Hands-on creation could revitalize STEM learning

Some technology experts, such as MAKE Magazine founder Dale Dougherty and Pixar’s Tony DeRose, are promoting hands-on learning through the practice of making things as a method for revitalizing education, particularly in the fields of science, technology, engineering and math.

DeRose has created a program to involve children in “technologically sophisticated projects,” according to this article, and both DeRose and Dougherty are developing the principles needed to create a curriculum based on the maker ethic. “Exhibition instead of competition. Child-driven. Open-ended. Multidisciplinary,” DeRose said. TheAtlantic.com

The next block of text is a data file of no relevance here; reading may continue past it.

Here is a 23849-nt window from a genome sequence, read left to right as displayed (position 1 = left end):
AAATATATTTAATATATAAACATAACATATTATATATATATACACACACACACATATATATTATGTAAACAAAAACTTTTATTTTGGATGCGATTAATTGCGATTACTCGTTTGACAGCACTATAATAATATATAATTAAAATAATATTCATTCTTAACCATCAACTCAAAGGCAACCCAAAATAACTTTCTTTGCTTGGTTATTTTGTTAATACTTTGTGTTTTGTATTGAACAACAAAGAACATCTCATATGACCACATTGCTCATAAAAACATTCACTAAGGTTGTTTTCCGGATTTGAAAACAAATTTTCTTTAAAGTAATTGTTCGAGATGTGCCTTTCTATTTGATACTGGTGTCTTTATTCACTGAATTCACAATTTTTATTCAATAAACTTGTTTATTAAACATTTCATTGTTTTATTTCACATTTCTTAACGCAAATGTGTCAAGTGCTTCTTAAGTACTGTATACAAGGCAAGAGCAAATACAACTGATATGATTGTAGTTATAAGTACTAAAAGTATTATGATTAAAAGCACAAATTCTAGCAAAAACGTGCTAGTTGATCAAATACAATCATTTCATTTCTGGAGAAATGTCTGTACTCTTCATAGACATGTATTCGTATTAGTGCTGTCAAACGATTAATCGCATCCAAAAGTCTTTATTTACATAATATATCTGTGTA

When devising ways to beat school policing software, students showed an exemplary capacity for self-directed learning. Too bad that capacity didn’t expand in academic directions, too.

Stross, Randall. “Computers at Home: Educational Hope vs. Teenage Reality.” The New York Times – Breaking News, World News & Multimedia. 7 July 2010. Web. 19 July 2010. <http://www.nytimes.com/2010/07/11/business/11digi.html?_r=1>.

I don’t know that we ever teach kids how to fail and how to continue from that point,” she said.

Gibson,Caitlin. “16 Loudoun teachers serve as interns to bolster classroom lessons with actual job experience.” Washington Post. Sunday, July 18, 2010.